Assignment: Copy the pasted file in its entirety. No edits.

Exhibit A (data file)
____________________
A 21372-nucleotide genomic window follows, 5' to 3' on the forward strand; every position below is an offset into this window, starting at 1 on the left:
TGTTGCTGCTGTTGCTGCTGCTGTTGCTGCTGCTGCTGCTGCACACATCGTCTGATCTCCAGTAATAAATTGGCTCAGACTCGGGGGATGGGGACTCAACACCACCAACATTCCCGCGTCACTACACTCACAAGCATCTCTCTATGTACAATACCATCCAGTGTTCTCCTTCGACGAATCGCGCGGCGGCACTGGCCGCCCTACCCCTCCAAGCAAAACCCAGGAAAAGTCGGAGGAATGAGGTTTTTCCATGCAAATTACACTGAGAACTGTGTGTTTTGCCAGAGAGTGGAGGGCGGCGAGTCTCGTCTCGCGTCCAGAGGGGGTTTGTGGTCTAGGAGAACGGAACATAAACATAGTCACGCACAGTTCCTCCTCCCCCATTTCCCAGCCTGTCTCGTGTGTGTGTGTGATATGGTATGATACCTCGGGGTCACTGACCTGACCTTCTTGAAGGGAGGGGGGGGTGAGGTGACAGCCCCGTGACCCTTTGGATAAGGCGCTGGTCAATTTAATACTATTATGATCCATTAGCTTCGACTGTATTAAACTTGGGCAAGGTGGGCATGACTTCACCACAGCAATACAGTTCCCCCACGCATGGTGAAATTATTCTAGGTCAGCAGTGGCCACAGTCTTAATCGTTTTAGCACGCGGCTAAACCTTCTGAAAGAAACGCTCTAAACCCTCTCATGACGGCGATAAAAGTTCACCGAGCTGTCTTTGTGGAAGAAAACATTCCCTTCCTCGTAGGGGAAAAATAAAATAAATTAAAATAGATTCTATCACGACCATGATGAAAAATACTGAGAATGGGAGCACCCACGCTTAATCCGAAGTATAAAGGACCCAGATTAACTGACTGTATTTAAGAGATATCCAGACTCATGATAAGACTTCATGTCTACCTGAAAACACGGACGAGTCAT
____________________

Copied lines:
A 21372-nucleotide genomic window follows, 5' to 3' on the forward strand; every position below is an offset into this window, starting at 1 on the left:
TGTTGCTGCTGTTGCTGCTGCTGTTGCTGCTGCTGCTGCTGCACACATCGTCTGATCTCCAGTAATAAATTGGCTCAGACTCGGGGGATGGGGACTCAACACCACCAACATTCCCGCGTCACTACACTCACAAGCATCTCTCTATGTACAATACCATCCAGTGTTCTCCTTCGACGAATCGCGCGGCGGCACTGGCCGCCCTACCCCTCCAAGCAAAACCCAGGAAAAGTCGGAGGAATGAGGTTTTTCCATGCAAATTACACTGAGAACTGTGTGTTTTGCCAGAGAGTGGAGGGCGGCGAGTCTCGTCTCGCGTCCAGAGGGGGTTTGTGGTCTAGGAGAACGGAACATAAACATAGTCACGCACAGTTCCTCCTCCCCCATTTCCCAGCCTGTCTCGTGTGTGTGTGTGATATGGTATGATACCTCGGGGTCACTGACCTGACCTTCTTGAAGGGAGGGGGGGGTGAGGTGACAGCCCCGTGACCCTTTGGATAAGGCGCTGGTCAATTTAATACTATTATGATCCATTAGCTTCGACTGTATTAAACTTGGGCAAGGTGGGCATGACTTCACCACAGCAATACAGTTCCCCCACGCATGGTGAAATTATTCTAGGTCAGCAGTGGCCACAGTCTTAATCGTTTTAGCACGCGGCTAAACCTTCTGAAAGAAACGCTCTAAACCCTCTCATGACGGCGATAAAAGTTCACCGAGCTGTCTTTGTGGAAGAAAACATTCCCTTCCTCGTAGGGGAAAAATAAAATAAATTAAAATAGATTCTATCACGACCATGATGAAAAATACTGAGAATGGGAGCACCCACGCTTAATCCGAAGTATAAAGGACCCAGATTAACTGACTGTATTTAAGAGATATCCAGACTCATGATAAGACTTCATGTCTACCTGAAAACACGGACGAGTCAT